Now, I haven’t liked a song-texted picture book since Steven Kellogg’s edition of Santa Claus Is Comin’ to Town, and I don’t know the song this one is based on (although you can almost sing it to the theme song from The Beverly Hillbillies), but what I really don’t like are adult books disguised as books for young readers (Giving Tree, looking back up at you). Like The Boss, though, I’m not sure this is one of those. But does it look like one on purpose? Cause, see, I hate that.

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Putting it together http://www.hbook.com/2015/07/blogs/read-roger/putting-it-together/ http://www.hbook.com/2015/07/blogs/read-roger/putting-it-together/#respond Sun, 05 Jul 2015 16:18:34 +0000 http://www.hbook.com/?p=50831 After ALA, we had a couple of days to visit with our kids and grandchildren up in sunny Marin. One afternoon, Miles (just turned six) and I were walking back from the playground when a friendly neighbor lady approached and pressed an envelope into Miles’s hands. “Oh, I know what this is,” he said, “it’s […]

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abcAfter ALA, we had a couple of days to visit with our kids and grandchildren up in sunny Marin. One afternoon, Miles (just turned six) and I were walking back from the playground when a friendly neighbor lady approached and pressed an envelope into Miles’s hands. “Oh, I know what this is,” he said, “it’s a thank-you note.” (His mom Julie later confirmed to me that thank-you notes for birthday presents were huge among the parents of the Corte Madera primary set.)

We took the note into the dining room to set about decoding it. The salutation was tough as it was written in a child’s unpracticed hand, but D-e-a-r M-i-l-e-s a-n-d C-h-l-o-e (his younger sister) was fairly easily dispatched. The message proper, written by an adult, was tougher, but Julie and I coached him through the words, identifying the letters and sounding out the phonemes. Letter by letter, sound by sound, word by word, we worked through it.  We could see the little gears working as Miles turned the letters into sounds into words into a sentence: T-h-a-n-k y-o-u f-o-r t-h-e j-e-w-e-l-r-y b-o-x. While you might think mission accomplished, there was one more step to take. “Thank you for the jewelry box. Why would somebody write THAT?” Miles asked rhetorically, but even as he did so we could see comprehension dawn, if not with the same glorious light as Helen Keller’s w-a-t-e-r, then with a similar revelatory connection between language and meaning and experience. I hadn’t known you could actually watch that happen, and it was marvelous.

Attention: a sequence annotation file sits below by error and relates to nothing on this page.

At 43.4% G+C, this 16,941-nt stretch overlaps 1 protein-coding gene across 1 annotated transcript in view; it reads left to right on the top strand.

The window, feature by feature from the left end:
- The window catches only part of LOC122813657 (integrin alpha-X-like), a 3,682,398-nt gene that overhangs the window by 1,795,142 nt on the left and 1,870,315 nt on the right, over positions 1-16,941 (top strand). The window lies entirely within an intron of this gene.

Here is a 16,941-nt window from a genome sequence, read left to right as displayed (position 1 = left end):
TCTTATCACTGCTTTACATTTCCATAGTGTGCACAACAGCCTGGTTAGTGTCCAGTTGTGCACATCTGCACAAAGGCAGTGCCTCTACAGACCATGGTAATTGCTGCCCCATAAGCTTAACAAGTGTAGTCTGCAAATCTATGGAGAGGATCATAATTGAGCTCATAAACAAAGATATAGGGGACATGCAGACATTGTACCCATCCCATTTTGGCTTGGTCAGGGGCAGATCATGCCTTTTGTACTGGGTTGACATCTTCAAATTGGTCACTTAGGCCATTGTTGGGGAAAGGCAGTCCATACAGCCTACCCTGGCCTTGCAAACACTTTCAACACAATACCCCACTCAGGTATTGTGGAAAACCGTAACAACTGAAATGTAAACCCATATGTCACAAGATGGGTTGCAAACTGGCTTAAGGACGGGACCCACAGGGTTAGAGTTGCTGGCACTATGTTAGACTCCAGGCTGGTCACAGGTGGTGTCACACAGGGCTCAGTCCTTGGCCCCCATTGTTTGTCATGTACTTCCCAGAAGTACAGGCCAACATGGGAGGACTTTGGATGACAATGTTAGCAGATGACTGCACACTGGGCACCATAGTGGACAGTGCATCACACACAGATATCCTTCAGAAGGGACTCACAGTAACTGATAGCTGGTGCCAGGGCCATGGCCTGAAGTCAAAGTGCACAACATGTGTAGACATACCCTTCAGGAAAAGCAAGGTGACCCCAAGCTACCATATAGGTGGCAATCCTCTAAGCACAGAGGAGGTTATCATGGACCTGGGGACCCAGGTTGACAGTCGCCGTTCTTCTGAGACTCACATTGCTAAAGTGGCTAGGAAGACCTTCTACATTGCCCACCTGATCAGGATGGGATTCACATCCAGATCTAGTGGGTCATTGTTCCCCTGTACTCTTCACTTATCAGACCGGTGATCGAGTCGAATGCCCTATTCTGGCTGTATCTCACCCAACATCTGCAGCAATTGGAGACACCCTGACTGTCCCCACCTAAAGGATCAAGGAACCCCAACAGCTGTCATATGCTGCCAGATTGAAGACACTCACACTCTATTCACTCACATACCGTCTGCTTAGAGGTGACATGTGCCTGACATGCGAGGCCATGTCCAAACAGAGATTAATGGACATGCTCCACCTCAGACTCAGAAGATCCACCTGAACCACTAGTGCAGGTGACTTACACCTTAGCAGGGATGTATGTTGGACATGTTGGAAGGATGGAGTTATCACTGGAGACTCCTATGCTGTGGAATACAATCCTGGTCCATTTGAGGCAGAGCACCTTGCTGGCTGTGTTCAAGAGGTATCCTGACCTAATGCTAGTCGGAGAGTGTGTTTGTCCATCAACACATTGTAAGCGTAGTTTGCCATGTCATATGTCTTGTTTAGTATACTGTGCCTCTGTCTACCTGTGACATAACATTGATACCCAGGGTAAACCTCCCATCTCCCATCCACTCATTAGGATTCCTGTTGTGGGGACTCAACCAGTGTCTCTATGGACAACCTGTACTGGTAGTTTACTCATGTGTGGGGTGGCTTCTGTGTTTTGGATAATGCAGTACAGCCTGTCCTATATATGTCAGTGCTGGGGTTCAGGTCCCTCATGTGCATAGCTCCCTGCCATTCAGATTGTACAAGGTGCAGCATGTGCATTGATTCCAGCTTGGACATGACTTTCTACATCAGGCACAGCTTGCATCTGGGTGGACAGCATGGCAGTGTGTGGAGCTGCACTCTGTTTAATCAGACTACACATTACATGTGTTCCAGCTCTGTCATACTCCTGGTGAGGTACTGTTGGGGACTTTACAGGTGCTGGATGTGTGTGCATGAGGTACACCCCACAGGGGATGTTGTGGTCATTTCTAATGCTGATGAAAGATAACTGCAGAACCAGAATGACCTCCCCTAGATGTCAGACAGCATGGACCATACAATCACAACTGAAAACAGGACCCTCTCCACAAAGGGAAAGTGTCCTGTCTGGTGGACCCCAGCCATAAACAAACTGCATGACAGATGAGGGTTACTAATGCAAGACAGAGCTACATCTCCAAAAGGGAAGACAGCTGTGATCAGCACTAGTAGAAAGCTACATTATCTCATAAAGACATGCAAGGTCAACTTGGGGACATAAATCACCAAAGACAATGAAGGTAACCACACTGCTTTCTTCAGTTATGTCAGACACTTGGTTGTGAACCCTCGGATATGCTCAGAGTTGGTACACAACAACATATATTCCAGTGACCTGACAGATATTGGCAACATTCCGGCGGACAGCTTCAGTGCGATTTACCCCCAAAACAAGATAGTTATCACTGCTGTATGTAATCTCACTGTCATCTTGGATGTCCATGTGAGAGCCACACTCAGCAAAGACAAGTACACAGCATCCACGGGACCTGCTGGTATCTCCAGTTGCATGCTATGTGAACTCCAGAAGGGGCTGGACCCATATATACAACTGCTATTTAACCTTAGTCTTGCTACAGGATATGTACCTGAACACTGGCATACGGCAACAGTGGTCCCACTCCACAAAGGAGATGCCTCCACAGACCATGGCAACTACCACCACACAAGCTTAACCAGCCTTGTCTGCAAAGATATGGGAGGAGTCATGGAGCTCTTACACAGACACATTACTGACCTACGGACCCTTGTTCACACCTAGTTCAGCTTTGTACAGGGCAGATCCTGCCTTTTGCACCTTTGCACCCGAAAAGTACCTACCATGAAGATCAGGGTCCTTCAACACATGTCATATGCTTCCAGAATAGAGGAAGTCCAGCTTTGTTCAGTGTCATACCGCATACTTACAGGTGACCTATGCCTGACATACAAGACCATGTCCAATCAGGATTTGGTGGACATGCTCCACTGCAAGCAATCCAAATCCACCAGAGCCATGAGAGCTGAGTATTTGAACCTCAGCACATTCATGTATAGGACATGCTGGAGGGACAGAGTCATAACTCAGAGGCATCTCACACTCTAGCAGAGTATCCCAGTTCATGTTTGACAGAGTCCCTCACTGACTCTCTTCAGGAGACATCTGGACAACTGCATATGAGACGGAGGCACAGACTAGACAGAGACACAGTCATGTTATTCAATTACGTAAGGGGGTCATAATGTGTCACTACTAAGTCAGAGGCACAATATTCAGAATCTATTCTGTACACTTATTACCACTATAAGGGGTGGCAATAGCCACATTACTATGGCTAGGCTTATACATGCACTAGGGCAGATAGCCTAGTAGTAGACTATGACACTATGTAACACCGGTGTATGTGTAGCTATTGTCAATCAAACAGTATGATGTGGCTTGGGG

Miles had the last word. Examining the closing of the note, again written in the child’s hand, he sounded out the sender’s name–A-n-n-a–and, jabbing his finger at the final letter, said “that’s a crap a,” and authoritatively flicked the note across the table. A critic is born!

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TK http://www.hbook.com/2015/06/blogs/read-roger/tk/ http://www.hbook.com/2015/06/blogs/read-roger/tk/#respond Fri, 12 Jun 2015 15:41:04 +0000 http://www.hbook.com/?p=50182 Upcoming: We’ve just put the July/August Horn Book Magazine to bed (with very firm orders to stay there until June 29th). At 176 pages, it is quite the fattest ALA Awards issue we’ve published but it’s what’s on those pages that has me so excited. Because so much of the content is embargoed until after […]

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facepaintingUpcoming:

We’ve just put the July/August Horn Book Magazine to bed (with very firm orders to stay there until June 29th). At 176 pages, it is quite the fattest ALA Awards issue we’ve published but it’s what’s on those pages that has me so excited. Because so much of the content is embargoed until after the Newbery-Caldecott-Wilder banquet on the 28th in San Francisco, I can’t really tell you anything, but it is jam packed with good stuff. (And come on guys, you know me. I’ve seen about thirty-five years of ALA Awards go by and don’t get excited easily.)

This coming Monday, June 15th, Children’s Books Boston is holding its second annual Wicked Boston Children’s Book Trivia Contest, hosted once again by Jack Gantos. I am predicting another win for the home team.

And next Saturday, June 20th, the Horn Book will be exhibiting at Hubbub, in and around Copley Square in Boston. I have no illusions that our modest display of Boston Globe-Horn Book winners and giveaways of Magazines and summer reading suggestions can compete with face-painting and Mo Willems, but I would love to say hello to any and all of you who would be so nice as to stop by.

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Starred reviews, July/August Horn Book Magazine http://www.hbook.com/2015/06/blogs/read-roger/starred-reviews-julyaugust-horn-book-magazine-2/ http://www.hbook.com/2015/06/blogs/read-roger/starred-reviews-julyaugust-horn-book-magazine-2/#comments Mon, 08 Jun 2015 17:18:22 +0000 http://www.hbook.com/?p=50054 The following books are receiving starred reviews in the July/August issue of The Horn Book Magazine: The Skunk; by Mac Barnett; illus. by Patrick McDonnell (Roaring Brook) Playful Pigs from A to Z; written and illus. by Anita Lobel (Knopf) Wait; written and illus. by Antoinette Portis (Porter/Roaring Brook) Binny in Secret; by Hilary McKay; illus. by Micah Player (McElderry) Lost in NYC: […]